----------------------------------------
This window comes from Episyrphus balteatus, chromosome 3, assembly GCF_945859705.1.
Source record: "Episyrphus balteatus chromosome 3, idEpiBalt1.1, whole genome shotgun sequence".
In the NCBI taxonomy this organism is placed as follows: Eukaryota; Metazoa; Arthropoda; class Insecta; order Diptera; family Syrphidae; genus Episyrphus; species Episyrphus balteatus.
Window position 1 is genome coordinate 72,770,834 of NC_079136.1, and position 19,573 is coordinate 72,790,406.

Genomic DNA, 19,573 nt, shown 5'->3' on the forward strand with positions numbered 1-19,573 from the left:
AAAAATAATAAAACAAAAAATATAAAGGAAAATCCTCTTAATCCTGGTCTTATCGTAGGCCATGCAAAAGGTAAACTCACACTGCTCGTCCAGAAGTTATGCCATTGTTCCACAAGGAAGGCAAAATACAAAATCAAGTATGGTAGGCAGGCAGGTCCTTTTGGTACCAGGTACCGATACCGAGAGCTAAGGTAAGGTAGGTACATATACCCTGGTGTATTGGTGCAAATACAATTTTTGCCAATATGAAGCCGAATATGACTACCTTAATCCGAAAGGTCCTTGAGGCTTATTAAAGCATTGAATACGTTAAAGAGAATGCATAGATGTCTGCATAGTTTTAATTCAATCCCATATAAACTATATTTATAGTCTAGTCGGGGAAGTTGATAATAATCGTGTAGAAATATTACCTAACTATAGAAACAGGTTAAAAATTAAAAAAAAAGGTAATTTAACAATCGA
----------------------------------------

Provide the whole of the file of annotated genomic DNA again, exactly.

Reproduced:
This window comes from Episyrphus balteatus, chromosome 3, assembly GCF_945859705.1.
Source record: "Episyrphus balteatus chromosome 3, idEpiBalt1.1, whole genome shotgun sequence".
In the NCBI taxonomy this organism is placed as follows: Eukaryota; Metazoa; Arthropoda; class Insecta; order Diptera; family Syrphidae; genus Episyrphus; species Episyrphus balteatus.
Window position 1 is genome coordinate 72,770,834 of NC_079136.1, and position 19,573 is coordinate 72,790,406.

Genomic DNA, 19,573 nt, shown 5'->3' on the forward strand with positions numbered 1-19,573 from the left:
AAAAATAATAAAACAAAAAATATAAAGGAAAATCCTCTTAATCCTGGTCTTATCGTAGGCCATGCAAAAGGTAAACTCACACTGCTCGTCCAGAAGTTATGCCATTGTTCCACAAGGAAGGCAAAATACAAAATCAAGTATGGTAGGCAGGCAGGTCCTTTTGGTACCAGGTACCGATACCGAGAGCTAAGGTAAGGTAGGTACATATACCCTGGTGTATTGGTGCAAATACAATTTTTGCCAATATGAAGCCGAATATGACTACCTTAATCCGAAAGGTCCTTGAGGCTTATTAAAGCATTGAATACGTTAAAGAGAATGCATAGATGTCTGCATAGTTTTAATTCAATCCCATATAAACTATATTTATAGTCTAGTCGGGGAAGTTGATAATAATCGTGTAGAAATATTACCTAACTATAGAAACAGGTTAAAAATTAAAAAAAAAGGTAATTTAACAATCGA